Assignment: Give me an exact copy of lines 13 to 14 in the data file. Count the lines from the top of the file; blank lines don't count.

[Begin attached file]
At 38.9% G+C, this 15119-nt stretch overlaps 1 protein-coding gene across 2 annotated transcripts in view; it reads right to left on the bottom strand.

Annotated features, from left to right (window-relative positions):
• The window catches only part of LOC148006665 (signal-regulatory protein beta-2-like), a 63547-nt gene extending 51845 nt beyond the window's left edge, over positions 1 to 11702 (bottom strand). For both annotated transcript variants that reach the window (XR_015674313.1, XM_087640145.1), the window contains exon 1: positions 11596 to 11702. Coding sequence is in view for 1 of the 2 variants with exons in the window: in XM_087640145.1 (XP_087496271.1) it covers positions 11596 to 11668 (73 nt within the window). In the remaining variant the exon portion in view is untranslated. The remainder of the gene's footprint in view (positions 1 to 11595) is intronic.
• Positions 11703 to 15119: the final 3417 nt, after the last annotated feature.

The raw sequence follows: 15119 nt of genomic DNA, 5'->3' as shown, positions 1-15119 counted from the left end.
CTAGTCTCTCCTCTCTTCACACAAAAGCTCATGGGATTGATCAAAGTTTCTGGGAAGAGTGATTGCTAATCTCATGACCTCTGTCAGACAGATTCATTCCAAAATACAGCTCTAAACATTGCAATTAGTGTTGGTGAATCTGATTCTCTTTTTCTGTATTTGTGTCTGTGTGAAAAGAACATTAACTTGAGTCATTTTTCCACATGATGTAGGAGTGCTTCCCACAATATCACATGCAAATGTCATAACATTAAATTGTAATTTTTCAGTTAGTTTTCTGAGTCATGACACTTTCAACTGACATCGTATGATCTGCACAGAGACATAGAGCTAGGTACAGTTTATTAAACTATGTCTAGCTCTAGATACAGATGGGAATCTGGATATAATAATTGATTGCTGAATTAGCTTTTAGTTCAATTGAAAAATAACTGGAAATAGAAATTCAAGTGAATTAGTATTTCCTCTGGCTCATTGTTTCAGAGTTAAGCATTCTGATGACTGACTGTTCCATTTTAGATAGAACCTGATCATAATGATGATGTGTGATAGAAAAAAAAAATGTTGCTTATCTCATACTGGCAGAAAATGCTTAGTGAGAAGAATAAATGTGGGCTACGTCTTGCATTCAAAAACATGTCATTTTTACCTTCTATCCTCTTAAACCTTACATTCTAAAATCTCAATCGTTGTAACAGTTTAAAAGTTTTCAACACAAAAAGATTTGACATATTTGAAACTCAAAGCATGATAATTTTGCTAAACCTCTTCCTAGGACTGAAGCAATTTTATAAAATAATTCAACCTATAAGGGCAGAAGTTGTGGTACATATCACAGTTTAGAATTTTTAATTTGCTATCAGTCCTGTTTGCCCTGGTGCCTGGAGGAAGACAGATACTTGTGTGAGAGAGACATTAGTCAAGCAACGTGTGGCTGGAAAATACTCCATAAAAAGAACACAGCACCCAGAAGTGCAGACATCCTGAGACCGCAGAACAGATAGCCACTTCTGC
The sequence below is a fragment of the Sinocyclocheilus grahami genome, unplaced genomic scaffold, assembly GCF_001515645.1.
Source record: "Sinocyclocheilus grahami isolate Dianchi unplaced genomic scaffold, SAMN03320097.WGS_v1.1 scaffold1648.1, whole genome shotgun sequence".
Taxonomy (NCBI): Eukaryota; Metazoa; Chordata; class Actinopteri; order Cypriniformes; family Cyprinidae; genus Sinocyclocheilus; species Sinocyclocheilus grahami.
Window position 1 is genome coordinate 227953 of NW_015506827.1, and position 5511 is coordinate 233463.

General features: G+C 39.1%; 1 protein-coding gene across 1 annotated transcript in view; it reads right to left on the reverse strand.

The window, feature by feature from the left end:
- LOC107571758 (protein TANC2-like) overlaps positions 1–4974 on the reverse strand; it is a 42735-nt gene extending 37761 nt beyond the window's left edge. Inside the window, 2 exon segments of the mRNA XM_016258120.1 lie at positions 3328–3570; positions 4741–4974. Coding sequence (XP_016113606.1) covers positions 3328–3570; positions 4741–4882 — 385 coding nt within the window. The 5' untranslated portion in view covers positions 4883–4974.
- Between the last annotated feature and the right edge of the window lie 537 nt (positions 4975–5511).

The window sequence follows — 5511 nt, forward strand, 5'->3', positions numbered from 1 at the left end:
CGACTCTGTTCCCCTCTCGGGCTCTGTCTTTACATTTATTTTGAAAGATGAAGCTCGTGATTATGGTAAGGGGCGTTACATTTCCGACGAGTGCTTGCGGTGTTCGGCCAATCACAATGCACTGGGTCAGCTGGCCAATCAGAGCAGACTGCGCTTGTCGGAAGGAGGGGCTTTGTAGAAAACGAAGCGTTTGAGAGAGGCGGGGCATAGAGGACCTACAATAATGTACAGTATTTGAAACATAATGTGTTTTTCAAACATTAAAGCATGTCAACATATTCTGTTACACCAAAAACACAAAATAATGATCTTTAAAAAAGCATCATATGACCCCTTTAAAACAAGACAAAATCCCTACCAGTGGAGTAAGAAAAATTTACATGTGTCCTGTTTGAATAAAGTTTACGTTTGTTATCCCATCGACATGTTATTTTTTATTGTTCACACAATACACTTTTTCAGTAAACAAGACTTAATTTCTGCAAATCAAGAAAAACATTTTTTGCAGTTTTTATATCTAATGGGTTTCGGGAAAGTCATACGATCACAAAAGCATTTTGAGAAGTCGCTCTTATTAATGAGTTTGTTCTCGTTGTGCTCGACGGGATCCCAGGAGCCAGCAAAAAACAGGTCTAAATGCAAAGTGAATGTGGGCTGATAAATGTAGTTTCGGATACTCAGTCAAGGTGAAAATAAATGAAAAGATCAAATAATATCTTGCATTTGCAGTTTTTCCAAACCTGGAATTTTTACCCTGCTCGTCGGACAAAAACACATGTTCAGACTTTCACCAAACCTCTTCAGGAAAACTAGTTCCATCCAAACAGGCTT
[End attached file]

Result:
- LOC107571758 (protein TANC2-like) overlaps positions 1–4974 on the reverse strand; it is a 42735-nt gene extending 37761 nt beyond the window's left edge. Inside the window, 2 exon segments of the mRNA XM_016258120.1 lie at positions 3328–3570; positions 4741–4974. Coding sequence (XP_016113606.1) covers positions 3328–3570; positions 4741–4882 — 385 coding nt within the window. The 5' untranslated portion in view covers positions 4883–4974.
- Between the last annotated feature and the right edge of the window lie 537 nt (positions 4975–5511).